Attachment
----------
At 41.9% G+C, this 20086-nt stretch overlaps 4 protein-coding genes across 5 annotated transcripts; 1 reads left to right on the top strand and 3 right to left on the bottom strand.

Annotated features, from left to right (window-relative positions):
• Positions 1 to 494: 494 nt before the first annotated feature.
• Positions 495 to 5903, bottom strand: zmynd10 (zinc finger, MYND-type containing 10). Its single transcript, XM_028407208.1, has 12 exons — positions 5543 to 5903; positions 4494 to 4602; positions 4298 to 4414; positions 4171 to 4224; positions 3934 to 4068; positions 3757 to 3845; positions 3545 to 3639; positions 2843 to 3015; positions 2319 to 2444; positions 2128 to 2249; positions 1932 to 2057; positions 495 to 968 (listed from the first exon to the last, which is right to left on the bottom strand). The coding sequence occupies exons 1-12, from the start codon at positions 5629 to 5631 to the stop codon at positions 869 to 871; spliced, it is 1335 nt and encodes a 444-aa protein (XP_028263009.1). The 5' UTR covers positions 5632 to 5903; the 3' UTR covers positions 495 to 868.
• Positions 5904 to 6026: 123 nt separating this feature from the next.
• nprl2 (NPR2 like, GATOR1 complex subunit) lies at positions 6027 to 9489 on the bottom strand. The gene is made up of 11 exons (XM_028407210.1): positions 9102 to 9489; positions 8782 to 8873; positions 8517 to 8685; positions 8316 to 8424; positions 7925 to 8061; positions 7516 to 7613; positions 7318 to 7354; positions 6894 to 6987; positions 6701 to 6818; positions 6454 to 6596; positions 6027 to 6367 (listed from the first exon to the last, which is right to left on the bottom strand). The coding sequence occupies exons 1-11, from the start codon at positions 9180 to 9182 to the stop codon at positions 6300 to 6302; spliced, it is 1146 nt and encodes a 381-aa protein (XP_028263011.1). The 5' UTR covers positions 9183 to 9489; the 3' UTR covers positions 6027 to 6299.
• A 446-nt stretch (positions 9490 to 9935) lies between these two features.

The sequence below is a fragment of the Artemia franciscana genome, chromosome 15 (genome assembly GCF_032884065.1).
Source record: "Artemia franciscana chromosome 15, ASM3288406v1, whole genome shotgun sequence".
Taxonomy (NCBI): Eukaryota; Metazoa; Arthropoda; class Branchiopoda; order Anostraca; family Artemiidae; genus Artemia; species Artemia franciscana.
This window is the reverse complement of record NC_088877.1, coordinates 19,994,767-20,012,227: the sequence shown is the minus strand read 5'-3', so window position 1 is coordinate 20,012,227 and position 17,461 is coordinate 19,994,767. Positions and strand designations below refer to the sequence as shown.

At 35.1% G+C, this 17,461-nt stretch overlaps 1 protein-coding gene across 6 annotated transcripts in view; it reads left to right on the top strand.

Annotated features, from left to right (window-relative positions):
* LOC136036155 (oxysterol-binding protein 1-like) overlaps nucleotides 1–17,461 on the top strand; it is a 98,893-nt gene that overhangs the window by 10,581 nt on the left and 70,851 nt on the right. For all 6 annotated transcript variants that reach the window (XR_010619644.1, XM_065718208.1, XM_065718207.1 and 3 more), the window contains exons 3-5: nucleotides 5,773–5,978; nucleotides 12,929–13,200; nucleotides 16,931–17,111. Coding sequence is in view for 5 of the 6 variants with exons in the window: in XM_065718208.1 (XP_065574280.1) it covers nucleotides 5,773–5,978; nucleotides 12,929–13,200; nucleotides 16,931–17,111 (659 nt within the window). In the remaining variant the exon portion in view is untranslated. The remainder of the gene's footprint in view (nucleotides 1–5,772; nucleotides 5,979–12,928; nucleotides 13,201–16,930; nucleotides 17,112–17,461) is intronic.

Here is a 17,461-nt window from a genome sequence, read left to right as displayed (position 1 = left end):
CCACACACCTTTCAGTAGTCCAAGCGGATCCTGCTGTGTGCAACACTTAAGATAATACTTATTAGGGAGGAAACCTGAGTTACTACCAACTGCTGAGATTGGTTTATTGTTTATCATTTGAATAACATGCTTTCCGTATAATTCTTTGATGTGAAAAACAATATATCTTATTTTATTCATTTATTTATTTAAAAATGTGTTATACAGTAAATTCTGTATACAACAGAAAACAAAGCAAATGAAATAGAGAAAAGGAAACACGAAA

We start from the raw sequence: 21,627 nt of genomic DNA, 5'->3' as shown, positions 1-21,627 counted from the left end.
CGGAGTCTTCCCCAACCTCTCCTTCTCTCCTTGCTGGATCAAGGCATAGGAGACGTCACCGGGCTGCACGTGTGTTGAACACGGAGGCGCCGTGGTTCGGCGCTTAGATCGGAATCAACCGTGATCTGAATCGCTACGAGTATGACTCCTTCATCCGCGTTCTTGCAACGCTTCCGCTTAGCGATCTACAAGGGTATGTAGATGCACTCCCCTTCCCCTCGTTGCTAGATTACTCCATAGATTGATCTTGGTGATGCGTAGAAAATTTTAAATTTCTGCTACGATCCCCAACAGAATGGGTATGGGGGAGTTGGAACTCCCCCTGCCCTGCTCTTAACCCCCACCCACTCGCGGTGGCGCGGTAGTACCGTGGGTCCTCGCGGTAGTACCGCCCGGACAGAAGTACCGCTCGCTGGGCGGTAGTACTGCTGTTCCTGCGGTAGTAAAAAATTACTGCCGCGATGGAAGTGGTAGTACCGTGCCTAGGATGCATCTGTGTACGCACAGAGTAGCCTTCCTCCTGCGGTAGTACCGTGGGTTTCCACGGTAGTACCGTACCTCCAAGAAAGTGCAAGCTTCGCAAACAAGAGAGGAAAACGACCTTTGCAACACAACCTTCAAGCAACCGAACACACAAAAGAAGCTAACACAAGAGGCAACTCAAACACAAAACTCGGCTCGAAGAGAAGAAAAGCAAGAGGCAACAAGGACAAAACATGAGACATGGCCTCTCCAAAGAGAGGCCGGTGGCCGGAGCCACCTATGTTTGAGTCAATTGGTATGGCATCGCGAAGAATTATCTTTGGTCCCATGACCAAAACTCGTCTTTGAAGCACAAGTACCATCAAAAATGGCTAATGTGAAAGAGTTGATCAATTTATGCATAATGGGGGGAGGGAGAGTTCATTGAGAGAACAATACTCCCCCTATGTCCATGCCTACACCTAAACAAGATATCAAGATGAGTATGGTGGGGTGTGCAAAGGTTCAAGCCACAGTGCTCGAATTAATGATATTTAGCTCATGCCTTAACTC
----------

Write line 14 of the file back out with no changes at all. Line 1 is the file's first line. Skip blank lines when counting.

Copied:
* LOC136036155 (oxysterol-binding protein 1-like) overlaps nucleotides 1–17,461 on the top strand; it is a 98,893-nt gene that overhangs the window by 10,581 nt on the left and 70,851 nt on the right. For all 6 annotated transcript variants that reach the window (XR_010619644.1, XM_065718208.1, XM_065718207.1 and 3 more), the window contains exons 3-5: nucleotides 5,773–5,978; nucleotides 12,929–13,200; nucleotides 16,931–17,111. Coding sequence is in view for 5 of the 6 variants with exons in the window: in XM_065718208.1 (XP_065574280.1) it covers nucleotides 5,773–5,978; nucleotides 12,929–13,200; nucleotides 16,931–17,111 (659 nt within the window). In the remaining variant the exon portion in view is untranslated. The remainder of the gene's footprint in view (nucleotides 1–5,772; nucleotides 5,979–12,928; nucleotides 13,201–16,930; nucleotides 17,112–17,461) is intronic.